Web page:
United by a common goal: 60 years separate Occupy Central's youngest and oldest volunteers
More than 60 years separate the youngest and oldest volunteers with Occupy Central
Retired taxi driver Benedict Ng Pun-tuk and aspiring secondary student Alvin Wong Tsz-wai have little in common.
Raised in different backgrounds and generations apart, the two would hardly have known each other - let alone become comrades - if not for Hong Kong's bumpy path to universal suffrage.
Ng, 78, is the oldest volunteer in the planned civil disobedience movement Occupy Central; Wong, 17, the youngest.
In the past week Ng, a devout Catholic, trekked through the city alongside retired cardinal Joseph Zen Ze-kiun to encourage participation in the unofficial plebiscite on universal suffrage that began yesterday. Wong volunteered with Occupy on the campaign's first day of recruitment in March.
And if the government's proposal for electing the next chief executive in 2017 doesn't meet international standards the pair will join other activists, led by University of Hong Kong legal scholar Benny Tai Yiu-ting, to obstruct thoroughfares in Central.
For Ng, going to jail - a likely consequence for the participants - is nothing to fear.
Cells are nothing new to him.
A Hong Kong resident, he was locked up during the lawless Cultural Revolution when he went to visit his ailing father in Leizhou , the Guangdong peninsula opposite Hainan , in 1968.
The communists detained him for three years and seven months on the grounds that he was a Catholic and - due to his background as a Hongkonger - a suspected spy. "Inside, prisoners ate salted fish that even cats wouldn't try. You worked in return for 50 cents a day," he recalled.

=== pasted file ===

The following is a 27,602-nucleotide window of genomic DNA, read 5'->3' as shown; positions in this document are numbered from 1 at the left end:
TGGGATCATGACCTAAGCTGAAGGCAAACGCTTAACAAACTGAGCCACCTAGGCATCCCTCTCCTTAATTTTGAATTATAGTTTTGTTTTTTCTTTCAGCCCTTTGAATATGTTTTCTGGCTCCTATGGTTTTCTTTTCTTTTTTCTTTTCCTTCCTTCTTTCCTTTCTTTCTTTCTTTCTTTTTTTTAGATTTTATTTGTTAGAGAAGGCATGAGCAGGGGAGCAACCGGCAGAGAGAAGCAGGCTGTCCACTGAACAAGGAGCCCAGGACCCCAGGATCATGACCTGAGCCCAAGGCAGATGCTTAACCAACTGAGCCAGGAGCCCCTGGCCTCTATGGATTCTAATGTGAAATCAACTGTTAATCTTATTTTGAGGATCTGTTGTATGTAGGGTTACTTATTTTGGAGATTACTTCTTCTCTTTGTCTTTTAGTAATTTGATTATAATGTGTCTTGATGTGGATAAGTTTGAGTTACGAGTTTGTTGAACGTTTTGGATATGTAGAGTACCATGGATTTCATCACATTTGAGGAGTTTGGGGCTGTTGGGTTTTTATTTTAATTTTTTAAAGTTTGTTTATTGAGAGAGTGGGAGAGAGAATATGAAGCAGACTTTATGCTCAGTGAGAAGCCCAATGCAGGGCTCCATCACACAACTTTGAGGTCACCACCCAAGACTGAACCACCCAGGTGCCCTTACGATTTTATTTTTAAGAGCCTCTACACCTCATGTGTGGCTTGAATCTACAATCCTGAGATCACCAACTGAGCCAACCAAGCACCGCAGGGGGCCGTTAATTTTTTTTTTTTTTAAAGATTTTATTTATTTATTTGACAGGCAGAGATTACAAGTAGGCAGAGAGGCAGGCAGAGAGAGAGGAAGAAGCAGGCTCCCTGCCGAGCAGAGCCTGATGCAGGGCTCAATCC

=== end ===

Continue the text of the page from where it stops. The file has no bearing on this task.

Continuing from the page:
"I thought to myself: 'I'd rather be a dog in Hong Kong than a human on the mainland'. When I was incarcerated, it was really like walking in an endless tunnel with no light ahead."
Born in Leizhou, Ng was sent to a missionary school in Guangxi , then, after the communist takeover, to Vietnam, at that time a French colony. Upon his boat's arrival in Haiphong, he was assigned to clean metal on board French warships, until he was settled in Hanoi. Shortly afterwards he had to flee the communist army led by Ho Chi Minh.
Back in Haiphong he took a plane to Hong Kong's Kai Tak airport, his first visit to the city he would later call home. He went to secondary school in Macau and upon graduation returned to Hong Kong, working various jobs before he began a 30-year career as a cabbie, interrupted by his jail stint on the mainland.
Ng said his life told a story where pessimism had no place - just as Hongkongers needed to have faith even when Beijing appeared to be toughening its line on the city.
"If Beijing offers us something really bad, the Legislative Council won't allow it to pass," he said. "We still at least can try it all over again."
Form Five student Wong, who aims to study law, said he was dissatisfied with the way some of his peers immersed themselves in study without regard to society.
"However hard you study, whatever achievements you make, it's meaningless if you live in an unjust society," he said.
Lately he has been encouraged by influencing his relatives to discuss the campaign and the way forward. But a question mark remains for him over whether the wider community will offer as much support.
"If Occupy protesters end up arrested by riot police and people wake up the next morning going to work, thinking about investments and shopping at wet markets just as any other day, Hong Kong will be done."